Right field production and the Nationals
Publicly, at least, the Nationals right-field situation is murky. Willie Harris is going to start on opening day. After that, we may see any combination of Harris, Mike Morse, Roger Bernadina, Willy Taveras, Justin Maxwell and the ghost of Del Unser. (Bonus points if you had any clue before clicking on the link.)
Manager Jim Riggleman declined to handicap the competition with specifics, understandably not wanting to ruffle the players who won't make the team. But he's got idea of who will comprise the platoon in right.
"I'm formulating in my mind what I've liked, what I've seen in some guys, some guys who have taken steps backwards," Riggleman said. "It's becoming clearer for me."
One main question, in the wake of releasing Elijah Dukes, is this: How much production will the Nationals require from their right field position? This is by no means a complete look, but hopefully it will be a good discussion starter.
Last year, right field was one of the marquee run-producing positions. Aside from first base, no position in the majors leagues was more productive, measured by OPS+:
In the Nationals League, left field was barely more productive than right field, but you still needed some pop in right to remain competitive:
Last year, the Nationals were below average in right. The National League average of all right fielders was .264/.339/.442 (average/on-base/slugging), good for an .
881 .781 OPS. Nationals right fielders went .242/.340/.429, their .769 OPS ranking 18th in the majors. (The Nats' right fielders also had a .280 batting average on balls put in play, 27th in the majors. So that didn't help.)
Harris last season went .235/.364/.393 with a 101 OPS+. If the Nationals handed the right field position to him alone, they would be fielding a below-average right fielder in terms of offensive production, and that's not even considering how much more Harris's flaws as a hitter may be exposed if he played every day.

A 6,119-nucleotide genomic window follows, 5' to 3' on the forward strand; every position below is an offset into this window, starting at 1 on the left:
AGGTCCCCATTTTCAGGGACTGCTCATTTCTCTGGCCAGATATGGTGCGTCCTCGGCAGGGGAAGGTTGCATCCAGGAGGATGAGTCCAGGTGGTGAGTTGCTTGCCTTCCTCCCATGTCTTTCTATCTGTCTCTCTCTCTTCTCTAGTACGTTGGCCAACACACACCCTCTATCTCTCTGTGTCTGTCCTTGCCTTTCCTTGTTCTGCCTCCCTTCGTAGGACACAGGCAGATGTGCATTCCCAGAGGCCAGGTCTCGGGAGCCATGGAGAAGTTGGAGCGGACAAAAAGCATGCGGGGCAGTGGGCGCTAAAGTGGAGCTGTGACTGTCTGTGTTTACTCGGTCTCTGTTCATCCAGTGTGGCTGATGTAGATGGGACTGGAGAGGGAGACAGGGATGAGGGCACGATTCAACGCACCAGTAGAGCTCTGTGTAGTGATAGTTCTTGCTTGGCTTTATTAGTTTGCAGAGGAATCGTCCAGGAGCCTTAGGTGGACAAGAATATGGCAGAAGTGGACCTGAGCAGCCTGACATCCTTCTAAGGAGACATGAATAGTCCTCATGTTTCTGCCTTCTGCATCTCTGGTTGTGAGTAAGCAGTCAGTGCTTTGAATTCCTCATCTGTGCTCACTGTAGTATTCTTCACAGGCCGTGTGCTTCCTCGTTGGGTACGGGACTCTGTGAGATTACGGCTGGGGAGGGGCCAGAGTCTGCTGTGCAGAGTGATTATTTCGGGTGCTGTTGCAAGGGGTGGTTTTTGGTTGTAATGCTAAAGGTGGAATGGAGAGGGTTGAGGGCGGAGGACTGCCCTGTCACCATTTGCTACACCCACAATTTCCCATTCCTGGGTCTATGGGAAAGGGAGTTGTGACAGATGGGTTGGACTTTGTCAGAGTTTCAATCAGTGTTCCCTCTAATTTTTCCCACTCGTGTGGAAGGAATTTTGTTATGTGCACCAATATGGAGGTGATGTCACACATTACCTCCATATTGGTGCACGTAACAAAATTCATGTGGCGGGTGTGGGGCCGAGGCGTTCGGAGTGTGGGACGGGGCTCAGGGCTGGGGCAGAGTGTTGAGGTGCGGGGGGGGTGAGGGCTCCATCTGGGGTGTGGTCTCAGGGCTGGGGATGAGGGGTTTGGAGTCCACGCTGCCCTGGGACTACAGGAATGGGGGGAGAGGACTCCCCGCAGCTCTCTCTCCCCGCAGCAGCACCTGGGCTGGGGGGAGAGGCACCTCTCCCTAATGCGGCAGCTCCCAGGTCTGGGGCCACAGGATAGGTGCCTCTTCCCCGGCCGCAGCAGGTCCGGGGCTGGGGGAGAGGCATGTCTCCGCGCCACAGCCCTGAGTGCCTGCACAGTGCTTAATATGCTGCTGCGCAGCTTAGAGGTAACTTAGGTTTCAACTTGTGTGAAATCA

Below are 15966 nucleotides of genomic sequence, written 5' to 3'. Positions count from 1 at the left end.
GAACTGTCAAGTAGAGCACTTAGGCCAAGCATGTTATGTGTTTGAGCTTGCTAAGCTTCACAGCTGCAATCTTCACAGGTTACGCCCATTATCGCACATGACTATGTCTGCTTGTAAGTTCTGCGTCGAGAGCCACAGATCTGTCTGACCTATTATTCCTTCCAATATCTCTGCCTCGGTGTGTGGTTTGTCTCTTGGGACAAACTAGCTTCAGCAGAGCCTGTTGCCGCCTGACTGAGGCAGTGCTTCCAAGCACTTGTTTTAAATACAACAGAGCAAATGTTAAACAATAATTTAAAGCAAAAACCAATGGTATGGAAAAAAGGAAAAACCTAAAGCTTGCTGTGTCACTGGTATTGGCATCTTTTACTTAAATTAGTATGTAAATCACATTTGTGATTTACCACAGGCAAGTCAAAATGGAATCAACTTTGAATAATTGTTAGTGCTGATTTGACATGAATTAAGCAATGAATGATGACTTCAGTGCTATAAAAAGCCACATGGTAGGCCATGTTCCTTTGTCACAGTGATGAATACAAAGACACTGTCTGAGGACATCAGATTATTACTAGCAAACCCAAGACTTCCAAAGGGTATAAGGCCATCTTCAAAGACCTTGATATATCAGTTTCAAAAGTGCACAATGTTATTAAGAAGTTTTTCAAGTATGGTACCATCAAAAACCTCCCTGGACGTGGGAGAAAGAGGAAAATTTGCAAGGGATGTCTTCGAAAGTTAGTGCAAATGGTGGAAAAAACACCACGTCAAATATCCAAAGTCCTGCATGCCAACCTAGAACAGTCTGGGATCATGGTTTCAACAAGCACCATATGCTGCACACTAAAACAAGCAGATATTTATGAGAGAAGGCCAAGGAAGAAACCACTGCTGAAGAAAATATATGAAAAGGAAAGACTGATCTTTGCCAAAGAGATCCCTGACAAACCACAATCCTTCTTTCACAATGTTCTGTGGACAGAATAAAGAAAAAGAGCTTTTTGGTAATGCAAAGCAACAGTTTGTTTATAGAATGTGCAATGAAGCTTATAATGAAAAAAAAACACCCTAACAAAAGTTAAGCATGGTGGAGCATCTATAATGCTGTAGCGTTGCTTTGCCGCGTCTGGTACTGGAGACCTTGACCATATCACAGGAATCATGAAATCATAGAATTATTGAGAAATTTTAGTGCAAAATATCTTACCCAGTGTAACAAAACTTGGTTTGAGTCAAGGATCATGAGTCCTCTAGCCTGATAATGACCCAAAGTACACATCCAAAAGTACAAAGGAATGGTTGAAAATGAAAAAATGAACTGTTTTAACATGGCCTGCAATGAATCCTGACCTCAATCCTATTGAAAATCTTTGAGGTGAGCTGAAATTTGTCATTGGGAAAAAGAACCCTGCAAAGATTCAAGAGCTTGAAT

Morse and Bernadina seem to the most likely candidates to platoon with Harris. Here are the CHONE projections in the big three categories for all three players:
(By the way:
Elijah Dukes: .262/.364/.446)
Morse has the best chance to become the kind of right fielder who will allow the Nationals to compete with most any team offensively. Morse, though, is also the shakiest defensive outfield candidate of the three.
It probably doesn't take much research to figure the Nationals are likely to receive below-average offensive production from right field. Like the old saying about quarterbacks: If you have three right fielders, that probably means you have none.
One last note: As I was finishing up this post, I ran across this excellent work from Fire Jim Bowden from a couple days ago regarding the right field situation.
March 27, 2010; 9:10 AM ET
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